Reading, the wealth mantra | Sunday Observer

Reading, the wealth mantra

9 January, 2022

 In a world packed with social media, video games and other entertainment whatnot, is the book losing its traditional prominence? Are we becoming more movie freaks than bookworms? Are we done with the classics of the bygone days switching to Netflix? Has digitalisation actually put up the shutters on the traditional habit of reading? These questions have been haunting us for the past years. Digitalisation is shaping our lives, we now know that. Its presence has been felt well since the pandemic hit the globe. Plus that makes some of us lament the loss of great old traditions.

The comment is free so that everyone can make one. Yet it is worth nothing unless backed by facts. That reading is a dying habit is a comment. But the fact remains otherwise. Exactly why it is important and interesting to consider what Steve Siebold has found in a series of interviews done with millionaires.

Success story

States Siebold: “Walk into a wealthy person’s home and one of the first things you’ll see is an extensive library of books they have used to educate themselves on how to become more successful.” Siebold should know that since Thomas Corley, author of ‘Rich Habits: The Daily Success Habits of Wealthy Individuals’ replenishes this finding with statistical evidence. About 67 percent of rich people watch TV for one hour or less per day, while just 23 percent of poor people keep their TV time under 60 minutes. Corley also found only 6 percent of the wealthy watch reality shows, while 78 percent of the poor do.

All this determines a fascinating conviction. Reading could be reckoned a dying habit perhaps, but strictly among the run of the mill. Not among the ultra-rich and successful. Mind the keywords: ultra-rich and successful – that means the stratosphere confined to the richest of the earth.

One common habit

The world’s richest men include Bill Gates, Warren Buffet, Elon Musk and Jeff Bezos. They maintain one common habit. They are voracious readers. They would invest hours and hours on reading while the rest of the world while away scrolling up and down on social media apps.

During the early days of his investment career, Warren Buffet is reported to have read 600 to 1000 pages in a single day. That was some eight hours a day, we are told. Too good to be true! But then Elon Musk turns up to stun us even more with his claim to have read 10 hours a day before becoming the world’s richest man as the CEO of Tesla, an American electric vehicle and clean energy company based in Austin, Texas, United States. Musk is most known for his contribution to space transportation.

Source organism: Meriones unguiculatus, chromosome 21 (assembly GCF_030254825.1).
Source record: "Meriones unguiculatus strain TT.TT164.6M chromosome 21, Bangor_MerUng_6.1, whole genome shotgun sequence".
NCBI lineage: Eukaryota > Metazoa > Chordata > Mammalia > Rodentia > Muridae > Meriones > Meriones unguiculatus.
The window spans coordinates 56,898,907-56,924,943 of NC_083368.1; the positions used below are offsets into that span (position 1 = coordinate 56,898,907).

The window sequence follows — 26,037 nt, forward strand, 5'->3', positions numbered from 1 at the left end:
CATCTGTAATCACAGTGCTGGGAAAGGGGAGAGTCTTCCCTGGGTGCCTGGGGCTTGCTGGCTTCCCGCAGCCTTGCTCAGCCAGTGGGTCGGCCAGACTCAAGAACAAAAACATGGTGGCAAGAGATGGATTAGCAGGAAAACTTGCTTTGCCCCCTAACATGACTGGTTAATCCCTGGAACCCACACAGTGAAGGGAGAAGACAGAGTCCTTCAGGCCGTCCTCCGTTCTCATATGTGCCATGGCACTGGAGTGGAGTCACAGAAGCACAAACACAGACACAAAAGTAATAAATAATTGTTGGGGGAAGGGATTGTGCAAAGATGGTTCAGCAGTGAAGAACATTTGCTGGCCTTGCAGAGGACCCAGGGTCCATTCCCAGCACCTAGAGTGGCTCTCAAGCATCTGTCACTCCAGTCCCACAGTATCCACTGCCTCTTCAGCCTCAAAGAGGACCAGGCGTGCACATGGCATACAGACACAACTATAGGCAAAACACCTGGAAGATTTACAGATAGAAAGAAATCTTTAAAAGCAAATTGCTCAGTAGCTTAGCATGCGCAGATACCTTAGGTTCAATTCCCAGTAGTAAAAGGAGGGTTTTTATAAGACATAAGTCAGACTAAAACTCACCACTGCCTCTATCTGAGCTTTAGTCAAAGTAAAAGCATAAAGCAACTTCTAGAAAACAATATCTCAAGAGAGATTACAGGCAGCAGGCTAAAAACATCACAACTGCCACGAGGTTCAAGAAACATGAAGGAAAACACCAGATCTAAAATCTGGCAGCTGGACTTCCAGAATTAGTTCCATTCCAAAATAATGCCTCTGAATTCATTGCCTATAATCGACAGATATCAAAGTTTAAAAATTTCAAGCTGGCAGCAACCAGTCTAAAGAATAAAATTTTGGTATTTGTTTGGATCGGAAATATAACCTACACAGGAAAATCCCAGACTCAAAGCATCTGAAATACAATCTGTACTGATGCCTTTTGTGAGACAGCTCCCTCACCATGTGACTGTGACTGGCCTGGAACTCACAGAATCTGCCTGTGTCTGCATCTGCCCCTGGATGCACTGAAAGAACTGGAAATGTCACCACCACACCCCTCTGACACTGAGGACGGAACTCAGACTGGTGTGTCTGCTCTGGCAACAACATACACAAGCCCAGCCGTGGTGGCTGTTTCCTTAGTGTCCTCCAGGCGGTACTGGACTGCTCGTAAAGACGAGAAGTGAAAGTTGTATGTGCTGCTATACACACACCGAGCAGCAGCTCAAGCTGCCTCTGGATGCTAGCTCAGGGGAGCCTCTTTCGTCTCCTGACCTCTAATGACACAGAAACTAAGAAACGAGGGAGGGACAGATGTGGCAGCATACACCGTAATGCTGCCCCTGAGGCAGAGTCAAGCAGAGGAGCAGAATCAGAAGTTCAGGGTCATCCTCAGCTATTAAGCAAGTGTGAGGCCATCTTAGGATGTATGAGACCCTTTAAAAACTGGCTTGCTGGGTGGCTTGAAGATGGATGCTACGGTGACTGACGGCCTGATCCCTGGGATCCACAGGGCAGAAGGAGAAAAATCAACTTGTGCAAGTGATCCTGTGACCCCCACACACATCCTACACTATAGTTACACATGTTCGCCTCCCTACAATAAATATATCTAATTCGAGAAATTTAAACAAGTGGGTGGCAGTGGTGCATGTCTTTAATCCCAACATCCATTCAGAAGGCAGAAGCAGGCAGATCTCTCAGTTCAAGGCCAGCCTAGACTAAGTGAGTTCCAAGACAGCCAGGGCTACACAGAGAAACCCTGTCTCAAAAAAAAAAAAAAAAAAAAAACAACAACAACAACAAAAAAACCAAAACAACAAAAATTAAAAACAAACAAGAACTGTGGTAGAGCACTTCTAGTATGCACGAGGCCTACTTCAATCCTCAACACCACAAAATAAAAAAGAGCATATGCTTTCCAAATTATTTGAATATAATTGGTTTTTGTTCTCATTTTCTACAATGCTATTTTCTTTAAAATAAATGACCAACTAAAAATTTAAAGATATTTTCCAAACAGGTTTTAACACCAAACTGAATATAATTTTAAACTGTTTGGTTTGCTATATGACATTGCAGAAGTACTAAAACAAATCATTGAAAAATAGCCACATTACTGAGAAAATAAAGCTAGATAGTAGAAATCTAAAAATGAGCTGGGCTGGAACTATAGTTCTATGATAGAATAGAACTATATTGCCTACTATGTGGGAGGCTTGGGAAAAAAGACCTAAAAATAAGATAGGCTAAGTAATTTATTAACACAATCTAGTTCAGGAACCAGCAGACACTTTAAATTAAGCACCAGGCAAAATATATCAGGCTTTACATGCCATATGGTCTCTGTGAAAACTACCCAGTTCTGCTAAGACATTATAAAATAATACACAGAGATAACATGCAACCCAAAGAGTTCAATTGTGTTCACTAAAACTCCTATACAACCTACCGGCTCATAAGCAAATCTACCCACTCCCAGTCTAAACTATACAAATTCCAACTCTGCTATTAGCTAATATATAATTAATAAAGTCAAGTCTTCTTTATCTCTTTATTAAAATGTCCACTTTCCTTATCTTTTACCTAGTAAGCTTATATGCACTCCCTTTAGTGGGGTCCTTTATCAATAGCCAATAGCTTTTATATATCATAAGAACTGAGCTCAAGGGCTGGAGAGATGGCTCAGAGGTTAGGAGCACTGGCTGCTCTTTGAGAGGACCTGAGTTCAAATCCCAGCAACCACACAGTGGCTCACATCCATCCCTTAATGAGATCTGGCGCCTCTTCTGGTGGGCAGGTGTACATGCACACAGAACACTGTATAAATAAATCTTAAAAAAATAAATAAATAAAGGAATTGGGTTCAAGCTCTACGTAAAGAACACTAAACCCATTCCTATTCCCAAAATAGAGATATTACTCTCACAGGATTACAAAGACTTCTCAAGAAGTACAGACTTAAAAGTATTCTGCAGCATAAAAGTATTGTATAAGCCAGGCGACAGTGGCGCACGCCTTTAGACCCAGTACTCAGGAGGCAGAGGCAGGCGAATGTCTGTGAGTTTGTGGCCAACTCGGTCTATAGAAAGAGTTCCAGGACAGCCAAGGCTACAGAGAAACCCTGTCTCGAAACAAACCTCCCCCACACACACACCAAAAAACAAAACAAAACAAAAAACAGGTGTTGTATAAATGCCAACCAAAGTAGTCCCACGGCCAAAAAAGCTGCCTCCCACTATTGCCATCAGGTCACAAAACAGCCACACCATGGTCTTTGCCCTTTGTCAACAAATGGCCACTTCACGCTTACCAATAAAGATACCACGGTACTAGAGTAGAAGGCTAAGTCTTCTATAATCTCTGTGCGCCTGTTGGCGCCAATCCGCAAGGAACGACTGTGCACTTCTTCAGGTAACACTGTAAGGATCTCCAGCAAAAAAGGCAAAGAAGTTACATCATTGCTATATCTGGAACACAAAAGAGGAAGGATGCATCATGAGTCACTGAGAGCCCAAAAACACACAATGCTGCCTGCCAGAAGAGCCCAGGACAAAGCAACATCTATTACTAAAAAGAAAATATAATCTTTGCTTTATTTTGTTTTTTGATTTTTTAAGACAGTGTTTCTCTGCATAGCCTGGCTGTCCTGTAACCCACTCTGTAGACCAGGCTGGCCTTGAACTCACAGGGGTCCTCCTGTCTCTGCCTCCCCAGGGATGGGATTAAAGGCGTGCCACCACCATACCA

Musk was once asked how he mastered rocket science. His answer was not rocket science. It was just one sentence: “I read books.” Of course, there is more to his answer than just a habit. As a child, Musk was constantly subject to bully at school. The books were the natural mode for his escapade. Fantasy and science-fiction books made sure that he would finally become a legend. ‘The Lord of the Rings’ moulded what he is today.

Gates’ reading habits

Bill Gates was once the richest man in the world and still stands tall. Those in the know are well familiar with his passion for reading books. Gates reads 50 books a year, it is said, which are nonfiction. With his philanthropic work and hectic lifestyle, this could be a bit too good to be true. Gates is said to be quite resolved on finishing a book he starts.

“I refuse to stop reading a book in the middle, even if I don’t like it,” Gates emphasised in an interview given to Time magazine, “And the more I dislike a book, the more time I take to write margin notes. That means I sometimes spend more time reading a book that I can’t stand than a book that I love.”

Jeff Bezos is now known as the world’s richest man. His net worth is over $90 billion. And the book lovers, especially the e-version, are familiar with what he has invented, Amazon. His entrepreneurial streak modified the way the world reads. Accomplished entrepreneurs tend to favour non-fiction over fiction. Bezos takes exception to that. The Remains of the Day by the Nobel winner, Kazuo Ishiguro, is Bezos’ favourite novel. Then there are other nonfiction titles such as Good to Great and Lean Thinking: Banish Waste and Creating Wealth in Your Corporation which shaped Bezos’ vision. The key thing about a book, Bezos goes on to say, is that the reader loses oneself in the author’s world.